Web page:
The importance of seeking help and building a support system
“Who is she? Why does she look so sad?”
It was a summer day in 2013. After lying in my bed and staring at the ceiling without doing anything for the entire day again, I finally got up.
When I looked into the bathroom mirror, I saw my eyes filled with tears. What is worse, I could not recognize the sad person in the mirror.
“She looks miserable”, I said to myself, “yet I can do nothing to save her.”
This is not my first episode of depression. I experienced my first in my junior year, as a result of the stress of academic research and personal life crises.
Often feeling incompetent, sad, and hopeless, I chose to avoid my family, friends, classmates, and professors. Frequently “going missing” for a long period of time, I hid in my room, cried, and dwelt on my misfortune.
The situation was the worst during my senior year, when I twice attempted suicide by overdosing on my medication. I survived both, but it seemed that I constantly lived under desperation and depression.
Despite my poor grades during my junior and senior years, I was able to get into MIT for the PhD program in chemical engineering in 2011 )thanks to my previous good performance and a great amount of help from my undergraduate research advisors at CalTech).
I thought the move to a new city might improve my condition. It turned out that I was wrong, as the first term of my PhD program was stressful, requiring students to take three core classes and simultaneously find a research topic and advisor.
The episode of depression continued, and I constantly missed lectures, problem sets, and even exams. Eventually, I had to take a medical leave and went back to my hometown, Shanghai, hoping that traveling and more importantly, distance from stress could help with my recovery.
This medical leave seemed to work at first. When I returned to MIT in the fall of 2012, feeling more energized and hopeful than before, I managed to finish all the courses and find a research advisor. I also passed the written part of my PhD qualification exam at the beginning of 2013.
My life seemed to have returned to the right track for the first time in 4 years. However, the lack of alertness for my mental condition and the neglect of how serious the condition led to another long period of depression.
When I was constantly faced with disappointments from my PhD research as well as was saddened by my failed relationships, my positive energy built from the leave was gradually consumed. I started to disappear from my lab, my classes, and my social circle for an extended period of time, hiding in my room and often crying all day.
The opening paragraph describes what my typical day was during that period of time. What is worse, when my research advisor and friends became concerned, asked about what was going on, and offered to help, I often refused to cooperate.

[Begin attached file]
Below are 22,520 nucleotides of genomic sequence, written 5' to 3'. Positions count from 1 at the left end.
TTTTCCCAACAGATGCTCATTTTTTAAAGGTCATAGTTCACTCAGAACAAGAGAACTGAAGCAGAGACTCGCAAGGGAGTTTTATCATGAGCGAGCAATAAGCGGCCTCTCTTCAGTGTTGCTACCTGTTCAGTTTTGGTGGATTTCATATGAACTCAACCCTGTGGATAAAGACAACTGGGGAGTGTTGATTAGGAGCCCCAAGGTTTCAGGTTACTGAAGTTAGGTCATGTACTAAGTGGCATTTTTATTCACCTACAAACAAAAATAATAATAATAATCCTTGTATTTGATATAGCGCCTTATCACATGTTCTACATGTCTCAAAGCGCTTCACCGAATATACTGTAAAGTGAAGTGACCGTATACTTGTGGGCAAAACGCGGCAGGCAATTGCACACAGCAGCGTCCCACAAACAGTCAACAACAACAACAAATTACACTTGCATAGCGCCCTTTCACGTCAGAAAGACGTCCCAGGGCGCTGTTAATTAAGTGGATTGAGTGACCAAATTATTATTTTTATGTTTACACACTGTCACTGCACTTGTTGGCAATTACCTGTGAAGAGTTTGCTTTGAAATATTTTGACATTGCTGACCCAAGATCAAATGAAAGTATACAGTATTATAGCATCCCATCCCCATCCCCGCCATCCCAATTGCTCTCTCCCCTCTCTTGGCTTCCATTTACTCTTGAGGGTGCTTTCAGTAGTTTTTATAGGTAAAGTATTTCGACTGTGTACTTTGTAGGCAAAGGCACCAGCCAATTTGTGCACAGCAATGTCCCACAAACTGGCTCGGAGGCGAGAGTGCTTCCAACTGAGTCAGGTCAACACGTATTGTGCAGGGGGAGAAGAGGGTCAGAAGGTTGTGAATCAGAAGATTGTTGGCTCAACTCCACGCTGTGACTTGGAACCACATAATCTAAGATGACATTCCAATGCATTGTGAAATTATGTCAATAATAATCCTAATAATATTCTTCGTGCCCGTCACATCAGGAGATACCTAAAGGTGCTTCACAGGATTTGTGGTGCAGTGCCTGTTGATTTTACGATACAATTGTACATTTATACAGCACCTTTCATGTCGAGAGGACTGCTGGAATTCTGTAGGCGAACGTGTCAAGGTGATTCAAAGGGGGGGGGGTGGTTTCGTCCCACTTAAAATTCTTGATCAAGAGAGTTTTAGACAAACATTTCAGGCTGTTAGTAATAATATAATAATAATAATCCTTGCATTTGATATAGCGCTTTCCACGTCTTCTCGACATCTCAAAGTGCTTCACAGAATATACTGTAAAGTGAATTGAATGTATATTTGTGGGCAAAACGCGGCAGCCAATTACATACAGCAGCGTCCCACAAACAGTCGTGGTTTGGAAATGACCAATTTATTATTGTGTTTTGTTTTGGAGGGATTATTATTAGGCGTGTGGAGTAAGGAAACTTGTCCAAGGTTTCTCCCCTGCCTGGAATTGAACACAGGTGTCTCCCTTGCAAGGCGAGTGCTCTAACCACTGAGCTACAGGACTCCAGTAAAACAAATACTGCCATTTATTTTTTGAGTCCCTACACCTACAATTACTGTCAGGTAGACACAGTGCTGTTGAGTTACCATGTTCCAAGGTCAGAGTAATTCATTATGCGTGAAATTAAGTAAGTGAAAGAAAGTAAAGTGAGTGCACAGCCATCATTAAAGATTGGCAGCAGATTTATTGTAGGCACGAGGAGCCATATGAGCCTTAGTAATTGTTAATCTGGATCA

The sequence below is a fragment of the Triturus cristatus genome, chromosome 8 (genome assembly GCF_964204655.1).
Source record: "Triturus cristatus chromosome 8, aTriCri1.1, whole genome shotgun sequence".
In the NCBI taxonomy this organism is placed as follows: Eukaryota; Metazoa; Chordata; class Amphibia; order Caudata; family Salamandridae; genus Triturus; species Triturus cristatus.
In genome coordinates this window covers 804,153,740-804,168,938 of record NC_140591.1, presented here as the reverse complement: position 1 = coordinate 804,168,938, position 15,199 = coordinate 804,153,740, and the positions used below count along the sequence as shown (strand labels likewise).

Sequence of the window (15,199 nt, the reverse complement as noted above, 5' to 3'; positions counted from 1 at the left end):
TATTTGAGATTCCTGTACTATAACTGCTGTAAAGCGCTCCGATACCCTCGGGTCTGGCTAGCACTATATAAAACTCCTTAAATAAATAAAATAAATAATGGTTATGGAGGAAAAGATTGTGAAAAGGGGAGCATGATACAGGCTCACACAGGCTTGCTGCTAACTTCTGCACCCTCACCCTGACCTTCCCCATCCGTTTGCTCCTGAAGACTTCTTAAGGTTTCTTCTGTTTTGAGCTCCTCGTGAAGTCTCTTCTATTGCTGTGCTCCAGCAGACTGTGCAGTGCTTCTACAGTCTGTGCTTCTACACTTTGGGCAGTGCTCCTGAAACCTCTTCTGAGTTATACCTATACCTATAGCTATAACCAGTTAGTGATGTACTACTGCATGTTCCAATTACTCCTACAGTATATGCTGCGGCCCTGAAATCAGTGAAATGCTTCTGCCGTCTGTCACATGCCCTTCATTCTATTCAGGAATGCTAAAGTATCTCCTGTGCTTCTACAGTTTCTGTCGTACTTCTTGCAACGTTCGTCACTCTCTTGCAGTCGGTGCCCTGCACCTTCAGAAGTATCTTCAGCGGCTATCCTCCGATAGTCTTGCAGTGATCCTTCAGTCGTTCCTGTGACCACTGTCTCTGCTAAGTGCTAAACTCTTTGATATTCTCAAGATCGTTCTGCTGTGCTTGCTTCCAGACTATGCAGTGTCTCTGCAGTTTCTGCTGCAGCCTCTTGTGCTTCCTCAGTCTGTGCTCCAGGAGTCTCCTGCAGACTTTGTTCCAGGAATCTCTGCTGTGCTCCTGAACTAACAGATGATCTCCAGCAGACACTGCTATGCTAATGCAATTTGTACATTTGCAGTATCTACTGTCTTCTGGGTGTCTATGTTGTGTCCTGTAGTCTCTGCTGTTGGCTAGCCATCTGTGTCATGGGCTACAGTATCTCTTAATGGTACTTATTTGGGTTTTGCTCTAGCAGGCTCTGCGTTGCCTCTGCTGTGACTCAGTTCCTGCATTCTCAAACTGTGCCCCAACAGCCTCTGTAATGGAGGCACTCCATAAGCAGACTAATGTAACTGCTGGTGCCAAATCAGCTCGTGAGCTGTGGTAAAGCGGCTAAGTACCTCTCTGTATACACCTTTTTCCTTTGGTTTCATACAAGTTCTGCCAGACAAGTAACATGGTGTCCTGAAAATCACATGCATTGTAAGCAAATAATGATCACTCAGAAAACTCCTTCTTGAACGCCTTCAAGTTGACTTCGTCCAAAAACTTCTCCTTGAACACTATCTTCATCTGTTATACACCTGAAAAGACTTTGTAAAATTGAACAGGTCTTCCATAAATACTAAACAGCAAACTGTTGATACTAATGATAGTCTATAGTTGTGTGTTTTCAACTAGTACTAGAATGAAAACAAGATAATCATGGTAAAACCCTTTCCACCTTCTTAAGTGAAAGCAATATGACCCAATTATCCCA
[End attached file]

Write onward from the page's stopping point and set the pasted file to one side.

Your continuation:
Honestly, I was scared to seek help. It never occurred to me that I was actually sick, and I always treated all the symptoms as signs of my personal weaknesses: my lack of self-control and determination. What is worse, mental illness has been a cultural taboo in China, where I grew up.
I remember the first time when I finally gathered the courage to tell my parents about my mental condition. My mother looked extremely sad, disappointed, and even angry, screaming, “How can you do this to our family? How will you get married in the future? Nobody will marry a crazy person!”
I finally decided to seek help, partly because I finally realized that self-pity would never help improve my condition. More importantly, I gained a lot of support after having discussions about my situation with the dean for graduate education and my research advisor, whose support allowed me to take some time off and focus on improving my condition with professional help.
I still remember what Dean Staton told me during our discussion, “Erin, we will do everything in our capacity to make sure that you are getting better. I have faith in you.”
My friends at MIT also did a lot to help me. During my relapses, they would take me out for meals or take long walks with me in Boston, listening to me and trying to comfort me. For the first time in 8 years, I truly feel that I am not alone to fight against depression.
To be honest, I have not made a full recovery yet. However, I am in a much better position now than I was 8 years ago.
MIT has helped me build a support system I can rely on when facing episodes of depression. More importantly, I am no longer ashamed of suffering from depression. I have learned to treat it as a part of my life experience that makes me stronger.
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